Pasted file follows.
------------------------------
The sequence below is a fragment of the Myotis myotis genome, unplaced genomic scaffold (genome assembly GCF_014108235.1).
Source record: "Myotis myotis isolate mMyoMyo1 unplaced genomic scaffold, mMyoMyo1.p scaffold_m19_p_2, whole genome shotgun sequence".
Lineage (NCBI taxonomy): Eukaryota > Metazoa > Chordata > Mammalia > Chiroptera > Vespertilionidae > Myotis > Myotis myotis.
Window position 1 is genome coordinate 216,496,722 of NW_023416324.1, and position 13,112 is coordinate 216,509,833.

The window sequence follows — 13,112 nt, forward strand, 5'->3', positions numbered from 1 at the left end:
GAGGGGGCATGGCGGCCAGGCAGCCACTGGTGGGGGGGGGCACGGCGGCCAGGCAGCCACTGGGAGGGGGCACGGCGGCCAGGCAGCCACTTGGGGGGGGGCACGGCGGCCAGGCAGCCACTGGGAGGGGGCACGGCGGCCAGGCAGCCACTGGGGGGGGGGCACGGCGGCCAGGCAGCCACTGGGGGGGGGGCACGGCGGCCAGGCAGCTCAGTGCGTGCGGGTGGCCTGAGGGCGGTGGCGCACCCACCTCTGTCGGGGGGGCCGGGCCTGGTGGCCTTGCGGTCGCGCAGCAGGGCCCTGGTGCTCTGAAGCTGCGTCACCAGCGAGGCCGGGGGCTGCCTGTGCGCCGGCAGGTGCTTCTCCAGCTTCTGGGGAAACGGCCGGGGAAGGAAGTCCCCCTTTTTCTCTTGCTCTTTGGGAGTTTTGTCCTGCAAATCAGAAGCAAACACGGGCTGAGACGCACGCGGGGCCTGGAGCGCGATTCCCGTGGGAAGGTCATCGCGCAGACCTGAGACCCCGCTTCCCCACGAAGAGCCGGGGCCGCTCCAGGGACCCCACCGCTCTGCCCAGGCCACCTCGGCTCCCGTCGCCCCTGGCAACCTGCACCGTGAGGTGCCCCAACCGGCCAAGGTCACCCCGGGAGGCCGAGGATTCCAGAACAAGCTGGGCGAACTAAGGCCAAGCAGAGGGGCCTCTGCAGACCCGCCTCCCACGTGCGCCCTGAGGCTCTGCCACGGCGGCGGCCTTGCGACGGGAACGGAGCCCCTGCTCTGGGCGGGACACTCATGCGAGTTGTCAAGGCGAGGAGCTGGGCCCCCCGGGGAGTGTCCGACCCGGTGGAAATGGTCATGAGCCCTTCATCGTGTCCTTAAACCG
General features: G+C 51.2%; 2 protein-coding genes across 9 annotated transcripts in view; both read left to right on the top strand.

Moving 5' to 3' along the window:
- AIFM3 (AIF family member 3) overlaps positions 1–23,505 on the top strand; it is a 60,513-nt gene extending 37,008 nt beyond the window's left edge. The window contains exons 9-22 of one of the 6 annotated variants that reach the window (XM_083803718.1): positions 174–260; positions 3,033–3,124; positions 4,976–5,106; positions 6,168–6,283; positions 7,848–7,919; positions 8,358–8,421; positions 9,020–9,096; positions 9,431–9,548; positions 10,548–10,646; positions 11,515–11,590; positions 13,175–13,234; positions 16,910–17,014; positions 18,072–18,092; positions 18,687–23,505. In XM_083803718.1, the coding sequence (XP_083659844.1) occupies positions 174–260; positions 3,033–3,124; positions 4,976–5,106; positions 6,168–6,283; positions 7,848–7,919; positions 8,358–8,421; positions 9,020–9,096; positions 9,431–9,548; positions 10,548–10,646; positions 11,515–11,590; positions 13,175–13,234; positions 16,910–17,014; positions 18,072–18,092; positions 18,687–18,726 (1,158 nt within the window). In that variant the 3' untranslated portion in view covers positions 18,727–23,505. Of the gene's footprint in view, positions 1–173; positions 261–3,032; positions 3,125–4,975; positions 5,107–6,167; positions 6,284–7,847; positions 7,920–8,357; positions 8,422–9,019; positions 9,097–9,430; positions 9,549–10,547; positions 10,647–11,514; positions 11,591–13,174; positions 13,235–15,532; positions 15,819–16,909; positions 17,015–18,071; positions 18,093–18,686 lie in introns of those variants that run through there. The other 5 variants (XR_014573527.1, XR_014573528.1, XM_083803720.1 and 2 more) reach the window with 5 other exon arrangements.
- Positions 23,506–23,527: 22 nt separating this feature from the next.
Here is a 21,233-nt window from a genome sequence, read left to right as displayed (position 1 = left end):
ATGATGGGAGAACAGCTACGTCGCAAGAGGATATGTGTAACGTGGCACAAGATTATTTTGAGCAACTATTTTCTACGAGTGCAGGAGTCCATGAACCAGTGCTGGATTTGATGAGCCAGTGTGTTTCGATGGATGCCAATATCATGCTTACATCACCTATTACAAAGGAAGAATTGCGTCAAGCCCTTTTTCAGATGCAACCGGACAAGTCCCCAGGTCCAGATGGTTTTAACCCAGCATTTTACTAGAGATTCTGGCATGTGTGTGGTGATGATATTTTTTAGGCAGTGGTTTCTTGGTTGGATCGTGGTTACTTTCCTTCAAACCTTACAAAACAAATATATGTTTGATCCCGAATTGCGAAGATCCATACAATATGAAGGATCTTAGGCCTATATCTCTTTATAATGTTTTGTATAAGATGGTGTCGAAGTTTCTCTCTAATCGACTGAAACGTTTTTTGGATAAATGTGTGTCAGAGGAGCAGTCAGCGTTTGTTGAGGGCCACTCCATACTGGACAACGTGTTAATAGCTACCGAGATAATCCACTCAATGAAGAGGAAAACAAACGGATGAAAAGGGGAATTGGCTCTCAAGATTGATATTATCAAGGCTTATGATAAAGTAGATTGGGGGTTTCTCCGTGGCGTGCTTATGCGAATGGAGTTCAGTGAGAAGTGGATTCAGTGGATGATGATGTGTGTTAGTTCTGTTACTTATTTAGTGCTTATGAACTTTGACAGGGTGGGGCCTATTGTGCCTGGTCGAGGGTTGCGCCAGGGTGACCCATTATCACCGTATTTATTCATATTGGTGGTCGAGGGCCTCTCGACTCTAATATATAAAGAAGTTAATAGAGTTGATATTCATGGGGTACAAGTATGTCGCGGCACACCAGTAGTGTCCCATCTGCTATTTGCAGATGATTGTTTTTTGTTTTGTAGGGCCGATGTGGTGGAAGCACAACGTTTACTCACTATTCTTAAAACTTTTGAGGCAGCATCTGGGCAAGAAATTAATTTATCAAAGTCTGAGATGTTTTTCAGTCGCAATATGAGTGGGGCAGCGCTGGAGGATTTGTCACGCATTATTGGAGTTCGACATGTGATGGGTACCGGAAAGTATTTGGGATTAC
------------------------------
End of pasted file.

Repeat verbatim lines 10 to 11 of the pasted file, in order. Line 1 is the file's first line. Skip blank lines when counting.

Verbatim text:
- Positions 23,506–23,527: 22 nt separating this feature from the next.
Here is a 21,233-nt window from a genome sequence, read left to right as displayed (position 1 = left end):